Longshore v. County of Ventura

CourtUnited States State Supreme Court (California)
Citation598 P.2d 866,157 Cal.Rptr. 706,25 Cal.3d 14
Decision Date22 August 1979
Parties, 598 P.2d 866, 24 Wage & Hour Cas. (BNA) 442 Woodrow G. LONGSHORE et al., Plaintiffs and Appellants, v. COUNTY OF VENTURA et al., Defendants and Respondents. L.A. 31090.

Ghitterman, Schweitzer & Herreras and Allan S. Ghitterman, Ventura, for plaintiffs and appellants.

Dorothy L. Schechter, County Counsel, and Andrew B. Gustafson, Asst. County Counsel, Ventura, for defendants and respondents.


Plaintiffs are one retired and seven current Ventura County deputy sheriffs who have sued the county and certain of its officers for the recognition of and payment for substantial amounts of overtime credits alleged to have been accumulated by them prior to July 1961 (pre-1961 overtime). They appeal from a judgment of dismissal, which was entered after the county's demurrer to their third amended complaint was sustained without leave to amend.

After a close examination of a series of Ventura County salary ordinances, we will conclude that the county's salary ordinances in effect between 1955 and 1961 created no vested rights to cash compensation for overtime service. We will reject a contention that the county is estopped by its representations to deny compensation rights for pre-1961 overtime. We will further hold, however, that plaintiffs' claims are neither barred by the statute of limitations nor fatally uncertain, and while affirming as to plaintiff Longshore, will reverse the judgment as to the remaining plaintiffs, remanding the case for further proceedings.

The Complaint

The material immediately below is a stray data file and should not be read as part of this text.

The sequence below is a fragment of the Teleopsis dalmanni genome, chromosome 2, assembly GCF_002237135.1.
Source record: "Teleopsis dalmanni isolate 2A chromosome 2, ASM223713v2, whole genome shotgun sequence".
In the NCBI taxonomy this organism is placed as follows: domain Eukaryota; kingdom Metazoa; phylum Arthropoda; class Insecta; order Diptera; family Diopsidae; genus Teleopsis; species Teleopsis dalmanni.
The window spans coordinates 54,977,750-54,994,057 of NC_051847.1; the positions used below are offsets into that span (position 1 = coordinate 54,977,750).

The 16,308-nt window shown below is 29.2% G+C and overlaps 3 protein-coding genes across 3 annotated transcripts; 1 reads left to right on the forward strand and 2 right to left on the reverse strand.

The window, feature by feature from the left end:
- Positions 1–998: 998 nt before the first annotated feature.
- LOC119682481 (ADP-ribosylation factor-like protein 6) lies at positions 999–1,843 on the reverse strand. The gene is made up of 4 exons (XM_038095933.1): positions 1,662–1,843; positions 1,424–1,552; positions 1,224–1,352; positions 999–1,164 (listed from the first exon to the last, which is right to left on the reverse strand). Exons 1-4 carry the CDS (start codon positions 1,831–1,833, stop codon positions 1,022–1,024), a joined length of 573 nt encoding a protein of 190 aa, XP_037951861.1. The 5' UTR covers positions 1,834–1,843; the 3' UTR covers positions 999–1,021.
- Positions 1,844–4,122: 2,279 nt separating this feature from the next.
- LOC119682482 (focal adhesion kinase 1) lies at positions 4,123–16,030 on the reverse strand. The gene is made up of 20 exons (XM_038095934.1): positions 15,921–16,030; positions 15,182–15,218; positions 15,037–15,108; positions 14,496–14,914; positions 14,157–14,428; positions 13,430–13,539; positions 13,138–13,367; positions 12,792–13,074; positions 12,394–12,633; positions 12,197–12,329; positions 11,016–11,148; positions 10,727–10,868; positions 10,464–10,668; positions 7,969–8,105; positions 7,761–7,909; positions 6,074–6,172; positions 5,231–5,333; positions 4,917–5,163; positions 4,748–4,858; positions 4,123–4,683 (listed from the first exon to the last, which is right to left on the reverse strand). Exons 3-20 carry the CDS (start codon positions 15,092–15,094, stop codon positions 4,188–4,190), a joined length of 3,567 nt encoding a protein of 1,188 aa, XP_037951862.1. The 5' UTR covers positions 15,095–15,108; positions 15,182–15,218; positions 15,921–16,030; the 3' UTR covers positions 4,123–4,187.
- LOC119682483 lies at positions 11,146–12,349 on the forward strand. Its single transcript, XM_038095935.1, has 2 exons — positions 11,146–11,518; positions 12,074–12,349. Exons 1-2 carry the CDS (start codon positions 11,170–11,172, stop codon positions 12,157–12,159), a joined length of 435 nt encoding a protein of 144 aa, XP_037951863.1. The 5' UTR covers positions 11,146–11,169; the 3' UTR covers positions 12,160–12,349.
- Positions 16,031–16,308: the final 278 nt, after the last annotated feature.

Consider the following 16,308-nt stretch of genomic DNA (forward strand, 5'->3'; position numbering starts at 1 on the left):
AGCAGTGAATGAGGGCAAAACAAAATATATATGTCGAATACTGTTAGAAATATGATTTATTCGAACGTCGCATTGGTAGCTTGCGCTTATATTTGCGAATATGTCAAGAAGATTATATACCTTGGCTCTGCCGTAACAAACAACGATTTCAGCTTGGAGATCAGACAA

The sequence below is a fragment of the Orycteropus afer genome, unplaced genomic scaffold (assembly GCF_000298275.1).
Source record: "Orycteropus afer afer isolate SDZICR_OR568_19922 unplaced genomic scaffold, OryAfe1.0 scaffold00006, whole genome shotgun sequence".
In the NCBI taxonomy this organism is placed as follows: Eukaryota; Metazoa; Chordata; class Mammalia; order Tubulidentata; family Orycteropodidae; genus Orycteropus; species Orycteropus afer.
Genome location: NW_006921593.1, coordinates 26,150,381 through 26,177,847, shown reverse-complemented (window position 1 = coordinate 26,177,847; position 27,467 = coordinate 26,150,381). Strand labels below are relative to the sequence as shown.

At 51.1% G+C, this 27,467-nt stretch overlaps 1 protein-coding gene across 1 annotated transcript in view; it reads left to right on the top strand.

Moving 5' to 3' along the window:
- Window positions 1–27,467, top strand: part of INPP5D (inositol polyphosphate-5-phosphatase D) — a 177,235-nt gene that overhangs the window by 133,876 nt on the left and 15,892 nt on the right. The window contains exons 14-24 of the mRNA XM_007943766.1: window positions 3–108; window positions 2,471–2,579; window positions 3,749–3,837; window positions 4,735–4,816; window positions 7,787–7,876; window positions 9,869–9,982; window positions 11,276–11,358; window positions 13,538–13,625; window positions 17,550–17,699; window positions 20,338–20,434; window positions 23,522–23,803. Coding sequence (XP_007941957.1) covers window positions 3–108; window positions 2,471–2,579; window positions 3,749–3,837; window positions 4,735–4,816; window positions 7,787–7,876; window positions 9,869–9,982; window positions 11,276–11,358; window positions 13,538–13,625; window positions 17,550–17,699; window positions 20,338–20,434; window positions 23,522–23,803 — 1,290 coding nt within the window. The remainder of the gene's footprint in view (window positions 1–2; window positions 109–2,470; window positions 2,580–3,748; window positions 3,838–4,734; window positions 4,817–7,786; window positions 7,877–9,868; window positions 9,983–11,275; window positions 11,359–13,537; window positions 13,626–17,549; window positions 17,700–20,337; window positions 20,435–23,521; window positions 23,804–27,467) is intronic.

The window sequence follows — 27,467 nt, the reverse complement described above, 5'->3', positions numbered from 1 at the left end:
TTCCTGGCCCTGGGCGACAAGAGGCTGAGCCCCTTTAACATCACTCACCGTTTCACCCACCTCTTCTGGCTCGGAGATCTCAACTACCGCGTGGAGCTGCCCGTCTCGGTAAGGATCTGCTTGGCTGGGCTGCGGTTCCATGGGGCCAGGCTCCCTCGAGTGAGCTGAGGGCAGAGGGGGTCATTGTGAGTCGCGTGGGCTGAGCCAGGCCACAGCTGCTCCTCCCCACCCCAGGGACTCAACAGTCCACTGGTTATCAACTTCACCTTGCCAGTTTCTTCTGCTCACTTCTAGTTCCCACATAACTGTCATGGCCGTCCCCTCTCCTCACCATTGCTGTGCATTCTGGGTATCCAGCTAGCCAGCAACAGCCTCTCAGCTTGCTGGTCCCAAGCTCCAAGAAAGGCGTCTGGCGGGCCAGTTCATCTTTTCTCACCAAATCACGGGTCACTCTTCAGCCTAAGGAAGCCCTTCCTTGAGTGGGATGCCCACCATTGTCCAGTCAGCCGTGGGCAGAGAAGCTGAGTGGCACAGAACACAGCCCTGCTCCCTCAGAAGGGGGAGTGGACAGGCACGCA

The third amended complaint contains four causes of action, the first two relating to Longshore, the third to all other plaintiffs, and the fourth to all plaintiffs. The allegations of the first may be summarized. Longshore accumulated 762 hours of authorized overtime credit between 1955 and July 1961; ordinances then in effect entitled him either to compensatory time off or, in lieu thereof, a lump sum payment at termination. All of the credits are recorded in his personnel records. Prior to June 30, 1963 (the date upon which a subsequent salary ordinance purported to "cancel" unused pre-1961 overtime), he tried to take the accumulated hours as compensatory time off but was told by defendants that the unused overtime was being "held in abeyance" until the exhaustion of current credits; but for such statements he would have exhausted all of his pre-1961 overtime credits before mid-1963. From 1962 to 1974 he relied on defendant's "representations . . . that all (pre-1961) . . . hours would be credited for him for future use." Upon approaching his retirement in 1974, he unsuccessfully sought to reach a voluntary agreement with the county on utilization of the unused overtime. He has exhausted all of his administrative remedies. By their conduct, defendants are obligated to compensate him for those credits which he had accumulated under pre-1961 ordinances, and are estopped to assert the forfeiture provisions of subsequent salary laws.